Despite their advantages, group or open-plan offices can be prone to a number of ailments for employees. lack of privacy or comfort problems due to the community (heating, air conditioning, noise pollution…) are the most frequently cited. And it remains essential for the employer to listen to the users of these spaces to improve both visual andacoustic comfort.

A few figures: 32% of working people work in an individual office, 33% in a closed group office, 29% in a collective open space...

Flex office: in search of well-being

The concept flex office concept is shaping up to be the major trend of the next few years. Faced with a new generation of workers who are naturally nomadic and allergic to routine, the flex office is an obvious choice. What are the real benefits?

1# Flexibility: An employee’s tasks vary from day to day. Statistical analysis, data entry, content creation, brainstorming, project implementation… Choosing your work environment according to the day’s activity is a real factor in productivity.

Thanks to the flex office concept, employees can opt for :

  • teleworking if the task requires a high level of concentration without the need for social interaction.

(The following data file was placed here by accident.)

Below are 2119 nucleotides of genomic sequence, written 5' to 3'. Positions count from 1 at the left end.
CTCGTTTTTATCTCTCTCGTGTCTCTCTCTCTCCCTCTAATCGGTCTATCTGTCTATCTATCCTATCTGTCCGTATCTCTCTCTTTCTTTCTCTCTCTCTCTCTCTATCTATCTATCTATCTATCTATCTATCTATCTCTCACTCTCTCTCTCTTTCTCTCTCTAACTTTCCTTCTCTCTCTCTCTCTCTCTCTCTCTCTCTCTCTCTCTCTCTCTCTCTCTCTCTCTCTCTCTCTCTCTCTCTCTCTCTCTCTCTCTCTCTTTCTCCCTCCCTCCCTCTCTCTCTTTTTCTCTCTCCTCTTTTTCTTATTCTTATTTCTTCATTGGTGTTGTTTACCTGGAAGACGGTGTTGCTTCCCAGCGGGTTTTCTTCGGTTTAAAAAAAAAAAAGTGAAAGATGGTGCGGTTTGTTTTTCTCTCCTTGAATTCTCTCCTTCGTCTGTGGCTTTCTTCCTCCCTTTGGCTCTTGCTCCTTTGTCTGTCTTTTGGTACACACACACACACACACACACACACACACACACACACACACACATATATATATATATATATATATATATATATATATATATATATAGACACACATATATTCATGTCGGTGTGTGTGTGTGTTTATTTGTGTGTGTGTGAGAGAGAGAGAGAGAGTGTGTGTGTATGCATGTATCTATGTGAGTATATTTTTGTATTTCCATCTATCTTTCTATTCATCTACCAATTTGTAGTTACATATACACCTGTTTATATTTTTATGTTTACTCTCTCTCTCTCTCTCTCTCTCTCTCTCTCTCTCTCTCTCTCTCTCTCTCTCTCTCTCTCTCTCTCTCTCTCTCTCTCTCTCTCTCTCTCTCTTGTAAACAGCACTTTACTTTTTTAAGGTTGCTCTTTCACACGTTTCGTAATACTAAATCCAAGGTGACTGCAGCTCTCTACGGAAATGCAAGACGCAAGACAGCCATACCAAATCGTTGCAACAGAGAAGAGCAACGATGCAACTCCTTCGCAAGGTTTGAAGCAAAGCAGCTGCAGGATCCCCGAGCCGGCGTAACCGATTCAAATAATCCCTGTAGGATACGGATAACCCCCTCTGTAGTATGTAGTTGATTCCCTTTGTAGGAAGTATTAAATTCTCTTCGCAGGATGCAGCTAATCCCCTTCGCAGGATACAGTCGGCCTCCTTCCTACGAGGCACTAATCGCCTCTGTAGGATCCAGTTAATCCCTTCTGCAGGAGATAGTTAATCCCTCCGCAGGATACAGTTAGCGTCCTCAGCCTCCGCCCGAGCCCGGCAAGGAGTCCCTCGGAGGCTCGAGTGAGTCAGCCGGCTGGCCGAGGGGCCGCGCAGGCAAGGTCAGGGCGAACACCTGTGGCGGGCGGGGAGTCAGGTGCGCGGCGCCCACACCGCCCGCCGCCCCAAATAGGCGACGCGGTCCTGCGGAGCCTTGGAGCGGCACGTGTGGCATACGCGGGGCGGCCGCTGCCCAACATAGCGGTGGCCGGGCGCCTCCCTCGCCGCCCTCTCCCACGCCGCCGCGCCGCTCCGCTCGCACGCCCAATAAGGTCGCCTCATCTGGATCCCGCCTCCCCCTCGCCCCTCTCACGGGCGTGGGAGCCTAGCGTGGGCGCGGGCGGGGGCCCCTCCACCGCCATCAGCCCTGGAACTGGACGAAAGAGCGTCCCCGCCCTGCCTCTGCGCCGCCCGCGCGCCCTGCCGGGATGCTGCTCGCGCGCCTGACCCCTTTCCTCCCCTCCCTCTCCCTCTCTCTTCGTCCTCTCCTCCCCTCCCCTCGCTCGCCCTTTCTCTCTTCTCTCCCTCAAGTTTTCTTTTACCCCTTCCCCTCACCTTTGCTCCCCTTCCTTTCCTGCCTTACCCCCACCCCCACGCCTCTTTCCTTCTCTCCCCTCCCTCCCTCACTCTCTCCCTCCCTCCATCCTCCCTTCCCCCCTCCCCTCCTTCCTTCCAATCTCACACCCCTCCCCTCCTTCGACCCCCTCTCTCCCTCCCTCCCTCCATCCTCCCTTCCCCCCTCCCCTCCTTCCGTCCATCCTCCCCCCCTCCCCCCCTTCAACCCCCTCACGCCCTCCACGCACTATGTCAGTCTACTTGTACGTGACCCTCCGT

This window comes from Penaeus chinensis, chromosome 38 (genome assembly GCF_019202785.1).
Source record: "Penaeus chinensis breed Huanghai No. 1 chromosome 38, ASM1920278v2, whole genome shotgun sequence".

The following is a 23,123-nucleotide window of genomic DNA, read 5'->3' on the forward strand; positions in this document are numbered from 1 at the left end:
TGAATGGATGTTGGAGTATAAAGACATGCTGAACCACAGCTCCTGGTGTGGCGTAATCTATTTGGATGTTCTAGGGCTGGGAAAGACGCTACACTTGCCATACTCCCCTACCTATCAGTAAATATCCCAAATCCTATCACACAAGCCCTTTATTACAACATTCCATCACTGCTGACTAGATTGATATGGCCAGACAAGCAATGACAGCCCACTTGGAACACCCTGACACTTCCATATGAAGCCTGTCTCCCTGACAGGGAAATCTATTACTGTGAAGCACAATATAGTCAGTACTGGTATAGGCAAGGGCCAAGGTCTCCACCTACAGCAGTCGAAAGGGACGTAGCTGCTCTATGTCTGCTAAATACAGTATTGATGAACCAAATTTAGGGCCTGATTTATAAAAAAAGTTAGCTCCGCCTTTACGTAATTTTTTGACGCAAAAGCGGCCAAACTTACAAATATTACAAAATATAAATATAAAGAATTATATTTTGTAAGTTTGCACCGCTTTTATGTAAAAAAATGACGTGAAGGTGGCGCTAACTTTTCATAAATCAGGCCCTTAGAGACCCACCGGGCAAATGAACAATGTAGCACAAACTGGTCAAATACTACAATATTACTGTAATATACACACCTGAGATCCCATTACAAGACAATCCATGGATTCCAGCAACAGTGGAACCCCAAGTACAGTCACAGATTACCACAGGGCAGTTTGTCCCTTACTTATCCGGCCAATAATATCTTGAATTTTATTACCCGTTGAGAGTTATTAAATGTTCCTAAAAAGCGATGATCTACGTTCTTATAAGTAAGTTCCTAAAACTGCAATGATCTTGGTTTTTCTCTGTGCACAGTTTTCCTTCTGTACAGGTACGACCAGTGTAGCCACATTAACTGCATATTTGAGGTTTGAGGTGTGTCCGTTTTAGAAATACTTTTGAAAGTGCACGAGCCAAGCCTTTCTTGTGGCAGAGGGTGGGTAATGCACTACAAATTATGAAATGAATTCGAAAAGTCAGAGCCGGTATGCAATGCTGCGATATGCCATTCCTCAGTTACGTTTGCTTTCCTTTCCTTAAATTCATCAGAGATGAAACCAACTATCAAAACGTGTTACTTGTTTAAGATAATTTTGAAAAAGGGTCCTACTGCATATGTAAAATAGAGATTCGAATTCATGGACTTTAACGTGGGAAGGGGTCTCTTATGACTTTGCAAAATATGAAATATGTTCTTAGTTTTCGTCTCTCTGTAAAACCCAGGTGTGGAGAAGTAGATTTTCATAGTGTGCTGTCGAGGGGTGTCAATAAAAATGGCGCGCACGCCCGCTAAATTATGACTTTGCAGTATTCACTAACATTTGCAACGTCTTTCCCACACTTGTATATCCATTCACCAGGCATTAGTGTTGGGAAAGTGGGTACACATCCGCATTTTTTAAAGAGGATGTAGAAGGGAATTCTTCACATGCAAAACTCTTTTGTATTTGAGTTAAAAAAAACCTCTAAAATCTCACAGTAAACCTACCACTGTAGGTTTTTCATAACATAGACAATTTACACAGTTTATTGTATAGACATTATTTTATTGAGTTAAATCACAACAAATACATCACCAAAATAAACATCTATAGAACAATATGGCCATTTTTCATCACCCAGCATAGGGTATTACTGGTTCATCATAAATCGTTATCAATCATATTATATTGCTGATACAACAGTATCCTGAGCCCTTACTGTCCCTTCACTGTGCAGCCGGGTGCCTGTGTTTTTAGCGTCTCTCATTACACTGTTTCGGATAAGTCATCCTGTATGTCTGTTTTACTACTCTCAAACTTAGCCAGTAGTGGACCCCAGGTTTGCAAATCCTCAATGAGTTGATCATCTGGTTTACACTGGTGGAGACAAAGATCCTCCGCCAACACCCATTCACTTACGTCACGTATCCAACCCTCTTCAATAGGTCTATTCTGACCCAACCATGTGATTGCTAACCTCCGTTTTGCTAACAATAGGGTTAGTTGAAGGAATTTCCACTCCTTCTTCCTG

• an open-plan workstation in the company’s premises
  • a “meeting room” for important meetings
  • a brainstorming space for inspiration

2# Communication: Usually grouped together within the same department, employees rarely have the opportunity to communicate externally. The flex office concept breaks down barriers to enable everyone to connect easily, sharing ideas and knowledge.

Collaborative workspaces enable two people from different departments to meet face-to-face, and take the time to discuss current issues. Natural, simplified communication is created.

3# Creativity: In many fields of activity, creativity is essential. Creativity needs to be boosted by a number of factors: a place, an atmosphere, an exchange…

For Generation Y, there’s nothing worse than routine to stagnate in one’s comfort zone, an undeniable brake on creativity.

4# Optimize space: For companies, every square meter of unoccupied space represents a high cost. Space planning is all the more important when you consider that 40% of offices are unoccupied every day*.

With flex-office, a large proportion of these vacant m² can be turned into user-friendly, useful spaces.

So flex office, shared office or individual office?

Whether you opt for an open or closed space, their advantages or disadvantages will be revealed according to the personality of those who work there. Some professions, such as finance, lend themselves more to partitioned offices because they require greater confidentiality. Other professions, more conducive to exchanges, such as design offices, are better suited to open-plan offices.

Whether you’re looking for a shared office or an individual work space, a good work environment is first and foremost a question of corporate culture.

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Which spaces do you prefer and why?

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Alexandre Dezitter